It is very difficult to put 99 years on paper. For one, you don’t get to meet a 99-year-old man everyday. Also, not every 99-year old you meet happens to be an artist.
The 99-year-old man I met at 856 G Gallery last March happened to be an artist, and not just any artist—he is the Father of Philippine Printmaking, Manuel Rodriguez, Sr. Along with my students who came with me then, I knew, therefore, that the opportunity of being with him and learning from him might not present itself again. Encountering a person who is almost a century old is very humbling. It is like opening the book of his personal experience; going through the pages, you grow all the wiser.
Manuel Rodriguez had first discovered his talent in the arts one particular afternoon in his childhood in Cebu. Playing in a churchyard, he picked up a piece of limestone and began to draw on the church wall. He drew a face that seemed to return a smile at him. Thinking that it was a simple gift of chance, he drew another face, and then another… and the rest was etched in history.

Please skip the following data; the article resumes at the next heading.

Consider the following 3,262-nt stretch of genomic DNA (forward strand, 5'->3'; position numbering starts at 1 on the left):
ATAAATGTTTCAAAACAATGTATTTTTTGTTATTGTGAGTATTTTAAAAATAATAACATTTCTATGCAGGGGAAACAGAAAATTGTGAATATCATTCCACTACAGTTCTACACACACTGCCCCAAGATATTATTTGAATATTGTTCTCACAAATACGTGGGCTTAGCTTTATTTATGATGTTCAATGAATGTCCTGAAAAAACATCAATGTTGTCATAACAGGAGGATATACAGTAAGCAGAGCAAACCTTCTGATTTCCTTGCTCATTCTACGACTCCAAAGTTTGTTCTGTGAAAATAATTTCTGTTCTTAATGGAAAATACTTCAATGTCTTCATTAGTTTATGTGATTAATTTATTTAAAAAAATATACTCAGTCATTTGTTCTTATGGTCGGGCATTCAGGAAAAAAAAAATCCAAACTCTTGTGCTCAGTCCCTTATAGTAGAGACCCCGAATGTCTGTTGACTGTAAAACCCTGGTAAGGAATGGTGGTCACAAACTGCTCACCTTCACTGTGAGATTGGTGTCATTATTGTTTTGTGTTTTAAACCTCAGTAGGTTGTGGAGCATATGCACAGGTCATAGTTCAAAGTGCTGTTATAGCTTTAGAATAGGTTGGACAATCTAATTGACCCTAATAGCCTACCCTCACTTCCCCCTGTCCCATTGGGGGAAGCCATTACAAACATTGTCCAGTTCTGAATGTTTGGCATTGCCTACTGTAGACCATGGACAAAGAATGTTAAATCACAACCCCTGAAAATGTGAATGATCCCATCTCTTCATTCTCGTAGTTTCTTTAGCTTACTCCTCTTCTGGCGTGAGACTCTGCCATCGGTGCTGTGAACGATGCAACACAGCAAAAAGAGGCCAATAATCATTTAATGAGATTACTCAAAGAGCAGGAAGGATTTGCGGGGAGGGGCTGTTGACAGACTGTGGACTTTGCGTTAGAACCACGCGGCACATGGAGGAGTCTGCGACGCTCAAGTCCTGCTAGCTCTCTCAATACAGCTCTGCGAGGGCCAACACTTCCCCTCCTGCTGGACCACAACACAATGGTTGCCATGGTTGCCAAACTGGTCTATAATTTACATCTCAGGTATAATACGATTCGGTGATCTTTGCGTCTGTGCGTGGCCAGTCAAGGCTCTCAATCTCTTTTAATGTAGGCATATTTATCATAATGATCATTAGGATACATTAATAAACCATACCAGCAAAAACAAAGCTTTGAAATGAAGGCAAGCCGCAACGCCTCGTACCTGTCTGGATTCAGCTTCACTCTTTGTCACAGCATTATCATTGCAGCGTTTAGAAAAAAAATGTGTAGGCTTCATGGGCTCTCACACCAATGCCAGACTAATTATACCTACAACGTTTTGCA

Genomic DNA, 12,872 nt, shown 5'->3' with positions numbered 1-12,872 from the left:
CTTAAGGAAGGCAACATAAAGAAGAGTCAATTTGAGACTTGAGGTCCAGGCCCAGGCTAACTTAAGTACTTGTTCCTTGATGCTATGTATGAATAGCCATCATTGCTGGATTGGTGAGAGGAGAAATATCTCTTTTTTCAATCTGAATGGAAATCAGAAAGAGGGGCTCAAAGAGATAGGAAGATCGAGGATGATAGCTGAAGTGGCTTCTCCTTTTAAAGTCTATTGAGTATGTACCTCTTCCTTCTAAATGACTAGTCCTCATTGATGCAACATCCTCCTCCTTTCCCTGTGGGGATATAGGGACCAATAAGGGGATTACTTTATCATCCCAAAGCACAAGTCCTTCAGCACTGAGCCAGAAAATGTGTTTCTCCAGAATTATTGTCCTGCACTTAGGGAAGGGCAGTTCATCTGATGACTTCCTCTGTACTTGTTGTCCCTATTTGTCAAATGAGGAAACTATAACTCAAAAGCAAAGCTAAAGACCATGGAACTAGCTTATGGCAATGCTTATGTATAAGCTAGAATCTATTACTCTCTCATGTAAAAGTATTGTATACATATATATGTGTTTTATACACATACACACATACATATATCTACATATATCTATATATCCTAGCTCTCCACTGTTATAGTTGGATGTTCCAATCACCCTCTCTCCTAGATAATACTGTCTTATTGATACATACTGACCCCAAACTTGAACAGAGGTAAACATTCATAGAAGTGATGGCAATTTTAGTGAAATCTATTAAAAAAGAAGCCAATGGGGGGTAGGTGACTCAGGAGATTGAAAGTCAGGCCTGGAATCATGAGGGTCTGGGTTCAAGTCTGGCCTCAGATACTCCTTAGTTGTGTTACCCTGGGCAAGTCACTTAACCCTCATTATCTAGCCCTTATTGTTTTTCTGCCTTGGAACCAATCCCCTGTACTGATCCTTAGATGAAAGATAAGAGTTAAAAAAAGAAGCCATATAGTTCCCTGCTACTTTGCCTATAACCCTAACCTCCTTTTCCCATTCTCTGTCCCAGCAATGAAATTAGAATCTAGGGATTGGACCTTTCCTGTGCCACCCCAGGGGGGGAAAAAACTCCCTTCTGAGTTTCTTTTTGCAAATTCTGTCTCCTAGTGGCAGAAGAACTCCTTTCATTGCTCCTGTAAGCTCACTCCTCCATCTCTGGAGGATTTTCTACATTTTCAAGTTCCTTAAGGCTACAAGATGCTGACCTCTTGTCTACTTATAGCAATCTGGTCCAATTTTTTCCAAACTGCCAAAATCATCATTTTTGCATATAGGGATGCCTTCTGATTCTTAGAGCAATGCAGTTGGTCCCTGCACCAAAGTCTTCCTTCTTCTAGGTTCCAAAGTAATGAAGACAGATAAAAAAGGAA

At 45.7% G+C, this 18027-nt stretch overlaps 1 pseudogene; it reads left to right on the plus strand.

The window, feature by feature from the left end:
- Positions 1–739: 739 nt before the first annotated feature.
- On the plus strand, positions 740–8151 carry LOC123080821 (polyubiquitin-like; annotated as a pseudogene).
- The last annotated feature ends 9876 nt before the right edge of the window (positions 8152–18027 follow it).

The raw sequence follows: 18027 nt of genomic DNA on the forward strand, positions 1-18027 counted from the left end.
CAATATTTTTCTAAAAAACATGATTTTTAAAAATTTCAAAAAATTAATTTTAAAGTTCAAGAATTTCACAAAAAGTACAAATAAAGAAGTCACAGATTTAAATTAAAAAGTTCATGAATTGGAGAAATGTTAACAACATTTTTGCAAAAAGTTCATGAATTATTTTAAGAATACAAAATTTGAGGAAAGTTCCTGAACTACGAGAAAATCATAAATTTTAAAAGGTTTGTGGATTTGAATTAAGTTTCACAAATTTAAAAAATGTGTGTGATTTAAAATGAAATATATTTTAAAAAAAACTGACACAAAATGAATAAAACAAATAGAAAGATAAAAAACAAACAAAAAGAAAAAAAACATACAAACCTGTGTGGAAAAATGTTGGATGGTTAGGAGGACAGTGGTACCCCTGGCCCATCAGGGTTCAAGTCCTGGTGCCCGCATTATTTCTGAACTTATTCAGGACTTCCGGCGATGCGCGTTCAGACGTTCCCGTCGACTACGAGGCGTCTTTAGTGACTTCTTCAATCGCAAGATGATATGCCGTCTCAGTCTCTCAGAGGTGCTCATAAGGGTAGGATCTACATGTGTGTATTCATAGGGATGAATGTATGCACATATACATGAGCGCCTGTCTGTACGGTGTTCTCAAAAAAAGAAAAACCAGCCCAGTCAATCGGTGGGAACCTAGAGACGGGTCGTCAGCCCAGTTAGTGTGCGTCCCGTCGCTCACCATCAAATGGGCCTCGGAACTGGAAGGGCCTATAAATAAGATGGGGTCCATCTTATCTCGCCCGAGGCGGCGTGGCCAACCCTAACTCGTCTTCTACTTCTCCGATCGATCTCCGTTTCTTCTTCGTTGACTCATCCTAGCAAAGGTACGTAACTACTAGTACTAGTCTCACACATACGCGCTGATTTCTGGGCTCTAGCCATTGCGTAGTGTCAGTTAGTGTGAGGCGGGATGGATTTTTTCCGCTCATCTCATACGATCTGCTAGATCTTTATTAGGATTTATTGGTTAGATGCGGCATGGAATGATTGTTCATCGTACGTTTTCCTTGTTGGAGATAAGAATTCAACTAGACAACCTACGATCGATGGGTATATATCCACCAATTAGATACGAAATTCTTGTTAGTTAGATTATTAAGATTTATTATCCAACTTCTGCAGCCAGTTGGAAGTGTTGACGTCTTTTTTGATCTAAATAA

In September of 1935, in a move that many had told him to be a jump into uncertainty, Rodriguez left Cebu on a steamboat for Manila. On his meager savings, he was able to enroll himself at the University of the Philippines (UP) School of Fine Arts.
College life was tough, he recalled, but his heart was just as tough—enough to withstand the difficulties that came his way. From where he stayed, he often walked to the campus. He would skip lunch so he could buy art materials. Maintaining a scholarship, he got excellent grades and, in 1939, graduated at the top of his class. He was one of the 15 (out of their original batch of 50) who graduated that year.